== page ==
Or does APU want to be a prestigious academic institution that draws students of all religious backgrounds, yet somehow expects to force aspects of Christianity into its curriculum and community activity?

The former appears to be the most faithful to APU’s commitment to Evangelicalism. The latter appears to be one that would only call for more and more aspects of the Christian faith to be compromised or trivialized for the sake of “inclusivity” and “fair treatment” of its students. For example, I could imagine a student who is not Christian argue that chapel attendance (a current requirement) is unfair or oppressive, then see the requirement be removed.

While its possible that a Christian community dedicated to fostering disciples of Christ can be a prestigious academic institution, this is becoming increasingly difficult with academia requiring Christians to leave more and more aspects of their faith at home before arriving at school. The identity of APU must be made clear and must be decided soon.

The Growing Plea for Traditional Evangelical Christianity

Since this saga began, there have been plenty of external critics of APU’s changes. What I hope people understand is that there are a large number of current staff and faculty, as well as alumni, who are pleading for APU to make firm their commitment, in policy and practice, to traditional, orthodox Christianity, in more than just student policies on holding hands.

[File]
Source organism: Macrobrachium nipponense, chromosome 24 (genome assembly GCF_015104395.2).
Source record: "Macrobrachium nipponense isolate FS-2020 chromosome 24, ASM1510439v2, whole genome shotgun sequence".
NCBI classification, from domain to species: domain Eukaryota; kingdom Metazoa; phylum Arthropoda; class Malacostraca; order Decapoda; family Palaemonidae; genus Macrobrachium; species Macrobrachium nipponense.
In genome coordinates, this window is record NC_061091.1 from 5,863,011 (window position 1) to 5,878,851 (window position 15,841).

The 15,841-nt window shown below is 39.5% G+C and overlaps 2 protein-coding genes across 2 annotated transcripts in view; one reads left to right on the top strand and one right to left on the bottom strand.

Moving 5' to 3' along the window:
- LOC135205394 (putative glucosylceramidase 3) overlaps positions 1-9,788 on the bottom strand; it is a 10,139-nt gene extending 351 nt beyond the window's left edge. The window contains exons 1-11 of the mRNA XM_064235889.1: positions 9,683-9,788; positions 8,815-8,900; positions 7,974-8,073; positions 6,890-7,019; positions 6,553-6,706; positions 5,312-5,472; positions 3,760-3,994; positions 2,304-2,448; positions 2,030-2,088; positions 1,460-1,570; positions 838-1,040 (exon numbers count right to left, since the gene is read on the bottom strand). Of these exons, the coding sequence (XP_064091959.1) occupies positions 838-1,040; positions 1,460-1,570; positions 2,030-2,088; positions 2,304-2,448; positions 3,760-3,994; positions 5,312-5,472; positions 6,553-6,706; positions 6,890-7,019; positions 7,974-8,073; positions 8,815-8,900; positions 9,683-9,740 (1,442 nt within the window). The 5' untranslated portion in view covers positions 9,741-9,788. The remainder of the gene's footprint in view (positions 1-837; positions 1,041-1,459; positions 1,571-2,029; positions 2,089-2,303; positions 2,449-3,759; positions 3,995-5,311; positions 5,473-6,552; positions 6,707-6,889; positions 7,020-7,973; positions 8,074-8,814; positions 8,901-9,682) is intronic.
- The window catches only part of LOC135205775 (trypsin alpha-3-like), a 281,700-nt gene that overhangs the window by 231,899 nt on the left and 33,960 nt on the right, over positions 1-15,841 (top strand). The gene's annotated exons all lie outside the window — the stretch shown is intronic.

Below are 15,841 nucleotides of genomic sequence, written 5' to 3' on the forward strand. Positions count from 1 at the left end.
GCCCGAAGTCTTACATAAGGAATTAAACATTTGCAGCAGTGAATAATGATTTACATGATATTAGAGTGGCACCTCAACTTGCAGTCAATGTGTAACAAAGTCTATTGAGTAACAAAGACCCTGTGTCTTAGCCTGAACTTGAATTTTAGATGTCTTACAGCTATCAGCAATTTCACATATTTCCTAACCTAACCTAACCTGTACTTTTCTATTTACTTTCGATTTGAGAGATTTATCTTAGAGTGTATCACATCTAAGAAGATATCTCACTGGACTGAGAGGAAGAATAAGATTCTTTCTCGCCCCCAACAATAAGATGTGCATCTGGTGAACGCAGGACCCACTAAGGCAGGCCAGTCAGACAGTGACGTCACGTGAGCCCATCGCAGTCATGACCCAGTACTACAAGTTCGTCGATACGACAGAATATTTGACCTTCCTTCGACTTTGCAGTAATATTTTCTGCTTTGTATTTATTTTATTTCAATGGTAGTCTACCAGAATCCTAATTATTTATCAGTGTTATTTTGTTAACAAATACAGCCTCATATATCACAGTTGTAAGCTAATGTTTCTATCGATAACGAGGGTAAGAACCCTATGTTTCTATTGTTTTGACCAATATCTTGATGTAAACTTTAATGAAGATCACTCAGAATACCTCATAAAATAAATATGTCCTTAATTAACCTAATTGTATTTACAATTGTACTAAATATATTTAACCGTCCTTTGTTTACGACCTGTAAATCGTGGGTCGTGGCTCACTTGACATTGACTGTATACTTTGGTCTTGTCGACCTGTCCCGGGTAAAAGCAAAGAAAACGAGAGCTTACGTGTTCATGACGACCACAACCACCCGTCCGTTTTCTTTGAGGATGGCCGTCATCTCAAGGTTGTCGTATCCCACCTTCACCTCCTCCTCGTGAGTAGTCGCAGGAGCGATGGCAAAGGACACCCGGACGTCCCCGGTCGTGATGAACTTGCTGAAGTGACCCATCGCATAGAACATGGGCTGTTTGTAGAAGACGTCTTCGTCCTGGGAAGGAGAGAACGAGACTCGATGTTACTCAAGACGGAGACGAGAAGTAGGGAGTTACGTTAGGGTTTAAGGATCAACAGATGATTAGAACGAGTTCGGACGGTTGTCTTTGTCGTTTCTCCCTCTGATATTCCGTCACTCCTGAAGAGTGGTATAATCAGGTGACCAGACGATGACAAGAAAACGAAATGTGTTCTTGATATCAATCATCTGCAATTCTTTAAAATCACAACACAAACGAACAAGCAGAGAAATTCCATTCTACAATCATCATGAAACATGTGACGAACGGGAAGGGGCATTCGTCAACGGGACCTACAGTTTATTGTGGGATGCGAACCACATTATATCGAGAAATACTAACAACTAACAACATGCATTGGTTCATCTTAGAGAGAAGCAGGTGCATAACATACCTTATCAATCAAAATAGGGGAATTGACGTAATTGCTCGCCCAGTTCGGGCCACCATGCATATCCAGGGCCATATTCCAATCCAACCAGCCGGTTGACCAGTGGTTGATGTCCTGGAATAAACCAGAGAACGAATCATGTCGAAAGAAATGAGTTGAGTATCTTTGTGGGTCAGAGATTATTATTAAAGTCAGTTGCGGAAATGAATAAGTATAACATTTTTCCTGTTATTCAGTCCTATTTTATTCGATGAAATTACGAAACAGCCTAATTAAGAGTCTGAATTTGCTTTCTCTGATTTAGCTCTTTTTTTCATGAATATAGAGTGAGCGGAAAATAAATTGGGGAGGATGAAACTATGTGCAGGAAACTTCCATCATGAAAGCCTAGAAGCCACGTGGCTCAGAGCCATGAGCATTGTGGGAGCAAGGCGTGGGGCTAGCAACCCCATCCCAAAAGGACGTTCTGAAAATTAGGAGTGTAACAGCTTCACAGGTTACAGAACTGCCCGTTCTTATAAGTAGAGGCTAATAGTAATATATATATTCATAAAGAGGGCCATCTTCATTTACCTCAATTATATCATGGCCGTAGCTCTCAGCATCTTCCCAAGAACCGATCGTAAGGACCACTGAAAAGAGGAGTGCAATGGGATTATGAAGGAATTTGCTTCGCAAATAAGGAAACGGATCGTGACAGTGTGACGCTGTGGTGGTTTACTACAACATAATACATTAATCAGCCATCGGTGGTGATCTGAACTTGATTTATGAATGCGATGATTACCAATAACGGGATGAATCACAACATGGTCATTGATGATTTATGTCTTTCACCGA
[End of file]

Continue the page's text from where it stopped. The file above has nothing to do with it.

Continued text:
When the first major student policy change was made public, a leaked email of professor Barbara Harrington to the board was made public. In it, she states:

More and more, it seems clear that various spirits of the age are being raised up at APU, such that the God of traditional Biblical understanding, and what He asks of us, is being redefined. As Christian scholars – historians, theologians, philosophers, scientists – we know where this path leads. The loss of “God First” means APU stops progressing and loses itself and its defining character in a wave of change. It becomes a university indistinguishable from so many others who are sinking in the “messy middle” of post-modern confusion.

Professor Harrington laments that “that something very beautiful could be lost here at APU if something is not done soon to reconnect the university to its essential identity”

More recently, Brave Commons published another leaked email from professor Ryan Montague, who details some anecdotal, yet credible details of how the university has allowed its faculty and staff members to let APU drift from its mission of fidelity to the Biblical truth and Christian teachings. In it, he asks the question:

Do I work for a Christian, God First, university that stands for all that the Bible states and all that God instructs or do I work for a university that compromises with culture?